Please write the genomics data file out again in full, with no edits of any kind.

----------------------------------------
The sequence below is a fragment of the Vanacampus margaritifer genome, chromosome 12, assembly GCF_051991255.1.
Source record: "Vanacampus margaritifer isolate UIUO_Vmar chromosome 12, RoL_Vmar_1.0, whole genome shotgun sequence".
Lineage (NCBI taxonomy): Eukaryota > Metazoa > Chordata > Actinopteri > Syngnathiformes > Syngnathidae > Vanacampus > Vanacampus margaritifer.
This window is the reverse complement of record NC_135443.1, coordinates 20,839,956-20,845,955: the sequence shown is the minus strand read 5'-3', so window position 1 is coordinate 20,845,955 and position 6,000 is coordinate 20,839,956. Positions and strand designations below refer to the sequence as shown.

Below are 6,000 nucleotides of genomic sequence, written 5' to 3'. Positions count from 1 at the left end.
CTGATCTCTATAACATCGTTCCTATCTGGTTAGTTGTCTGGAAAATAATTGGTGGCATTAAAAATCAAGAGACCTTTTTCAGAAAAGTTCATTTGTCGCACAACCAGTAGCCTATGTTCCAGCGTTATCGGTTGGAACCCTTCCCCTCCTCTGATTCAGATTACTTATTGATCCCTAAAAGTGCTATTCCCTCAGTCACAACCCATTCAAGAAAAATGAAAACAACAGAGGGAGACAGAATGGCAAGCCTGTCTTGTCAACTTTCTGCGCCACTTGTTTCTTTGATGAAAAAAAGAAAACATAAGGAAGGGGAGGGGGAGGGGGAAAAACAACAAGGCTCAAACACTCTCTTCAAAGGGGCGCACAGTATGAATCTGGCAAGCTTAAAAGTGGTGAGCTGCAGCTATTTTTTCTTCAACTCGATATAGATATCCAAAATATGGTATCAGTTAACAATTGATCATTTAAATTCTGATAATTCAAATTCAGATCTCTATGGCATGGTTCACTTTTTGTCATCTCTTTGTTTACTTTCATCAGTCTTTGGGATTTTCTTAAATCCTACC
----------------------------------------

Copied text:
The sequence below is a fragment of the Vanacampus margaritifer genome, chromosome 12, assembly GCF_051991255.1.
Source record: "Vanacampus margaritifer isolate UIUO_Vmar chromosome 12, RoL_Vmar_1.0, whole genome shotgun sequence".
Lineage (NCBI taxonomy): Eukaryota > Metazoa > Chordata > Actinopteri > Syngnathiformes > Syngnathidae > Vanacampus > Vanacampus margaritifer.
This window is the reverse complement of record NC_135443.1, coordinates 20,839,956-20,845,955: the sequence shown is the minus strand read 5'-3', so window position 1 is coordinate 20,845,955 and position 6,000 is coordinate 20,839,956. Positions and strand designations below refer to the sequence as shown.

Below are 6,000 nucleotides of genomic sequence, written 5' to 3'. Positions count from 1 at the left end.
CTGATCTCTATAACATCGTTCCTATCTGGTTAGTTGTCTGGAAAATAATTGGTGGCATTAAAAATCAAGAGACCTTTTTCAGAAAAGTTCATTTGTCGCACAACCAGTAGCCTATGTTCCAGCGTTATCGGTTGGAACCCTTCCCCTCCTCTGATTCAGATTACTTATTGATCCCTAAAAGTGCTATTCCCTCAGTCACAACCCATTCAAGAAAAATGAAAACAACAGAGGGAGACAGAATGGCAAGCCTGTCTTGTCAACTTTCTGCGCCACTTGTTTCTTTGATGAAAAAAAGAAAACATAAGGAAGGGGAGGGGGAGGGGGAAAAACAACAAGGCTCAAACACTCTCTTCAAAGGGGCGCACAGTATGAATCTGGCAAGCTTAAAAGTGGTGAGCTGCAGCTATTTTTTCTTCAACTCGATATAGATATCCAAAATATGGTATCAGTTAACAATTGATCATTTAAATTCTGATAATTCAAATTCAGATCTCTATGGCATGGTTCACTTTTTGTCATCTCTTTGTTTACTTTCATCAGTCTTTGGGATTTTCTTAAATCCTACC